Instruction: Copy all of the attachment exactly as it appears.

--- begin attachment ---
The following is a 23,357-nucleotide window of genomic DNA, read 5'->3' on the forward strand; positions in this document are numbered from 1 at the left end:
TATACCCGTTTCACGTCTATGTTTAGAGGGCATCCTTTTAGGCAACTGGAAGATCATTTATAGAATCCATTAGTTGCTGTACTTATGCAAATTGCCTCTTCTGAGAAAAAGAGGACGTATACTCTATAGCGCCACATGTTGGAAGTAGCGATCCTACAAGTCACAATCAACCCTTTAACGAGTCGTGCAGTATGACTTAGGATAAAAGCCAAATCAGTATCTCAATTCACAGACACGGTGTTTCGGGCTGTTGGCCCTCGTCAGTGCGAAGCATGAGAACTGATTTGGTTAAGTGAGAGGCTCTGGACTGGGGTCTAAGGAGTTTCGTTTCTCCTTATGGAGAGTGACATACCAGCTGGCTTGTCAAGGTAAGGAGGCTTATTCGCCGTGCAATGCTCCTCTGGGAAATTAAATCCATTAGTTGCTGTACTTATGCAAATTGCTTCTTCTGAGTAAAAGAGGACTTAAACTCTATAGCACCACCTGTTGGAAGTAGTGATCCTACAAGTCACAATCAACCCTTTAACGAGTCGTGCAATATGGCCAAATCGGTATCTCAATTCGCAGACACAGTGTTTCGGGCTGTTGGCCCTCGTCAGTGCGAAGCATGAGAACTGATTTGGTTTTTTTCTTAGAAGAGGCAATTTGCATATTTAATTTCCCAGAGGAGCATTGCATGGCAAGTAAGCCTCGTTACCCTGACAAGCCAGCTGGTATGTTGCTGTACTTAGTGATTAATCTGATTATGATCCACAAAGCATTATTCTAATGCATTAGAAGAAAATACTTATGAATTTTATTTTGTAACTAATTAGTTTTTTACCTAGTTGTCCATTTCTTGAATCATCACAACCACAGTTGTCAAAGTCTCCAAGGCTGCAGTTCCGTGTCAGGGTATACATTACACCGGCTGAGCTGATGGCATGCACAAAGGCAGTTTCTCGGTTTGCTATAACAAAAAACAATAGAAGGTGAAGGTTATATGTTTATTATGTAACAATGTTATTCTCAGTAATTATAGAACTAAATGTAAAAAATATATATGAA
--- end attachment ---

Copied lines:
The following is a 23,357-nucleotide window of genomic DNA, read 5'->3' on the forward strand; positions in this document are numbered from 1 at the left end:
TATACCCGTTTCACGTCTATGTTTAGAGGGCATCCTTTTAGGCAACTGGAAGATCATTTATAGAATCCATTAGTTGCTGTACTTATGCAAATTGCCTCTTCTGAGAAAAAGAGGACGTATACTCTATAGCGCCACATGTTGGAAGTAGCGATCCTACAAGTCACAATCAACCCTTTAACGAGTCGTGCAGTATGACTTAGGATAAAAGCCAAATCAGTATCTCAATTCACAGACACGGTGTTTCGGGCTGTTGGCCCTCGTCAGTGCGAAGCATGAGAACTGATTTGGTTAAGTGAGAGGCTCTGGACTGGGGTCTAAGGAGTTTCGTTTCTCCTTATGGAGAGTGACATACCAGCTGGCTTGTCAAGGTAAGGAGGCTTATTCGCCGTGCAATGCTCCTCTGGGAAATTAAATCCATTAGTTGCTGTACTTATGCAAATTGCTTCTTCTGAGTAAAAGAGGACTTAAACTCTATAGCACCACCTGTTGGAAGTAGTGATCCTACAAGTCACAATCAACCCTTTAACGAGTCGTGCAATATGGCCAAATCGGTATCTCAATTCGCAGACACAGTGTTTCGGGCTGTTGGCCCTCGTCAGTGCGAAGCATGAGAACTGATTTGGTTTTTTTCTTAGAAGAGGCAATTTGCATATTTAATTTCCCAGAGGAGCATTGCATGGCAAGTAAGCCTCGTTACCCTGACAAGCCAGCTGGTATGTTGCTGTACTTAGTGATTAATCTGATTATGATCCACAAAGCATTATTCTAATGCATTAGAAGAAAATACTTATGAATTTTATTTTGTAACTAATTAGTTTTTTACCTAGTTGTCCATTTCTTGAATCATCACAACCACAGTTGTCAAAGTCTCCAAGGCTGCAGTTCCGTGTCAGGGTATACATTACACCGGCTGAGCTGATGGCATGCACAAAGGCAGTTTCTCGGTTTGCTATAACAAAAAACAATAGAAGGTGAAGGTTATATGTTTATTATGTAACAATGTTATTCTCAGTAATTATAGAACTAAATGTAAAAAATATATATGAA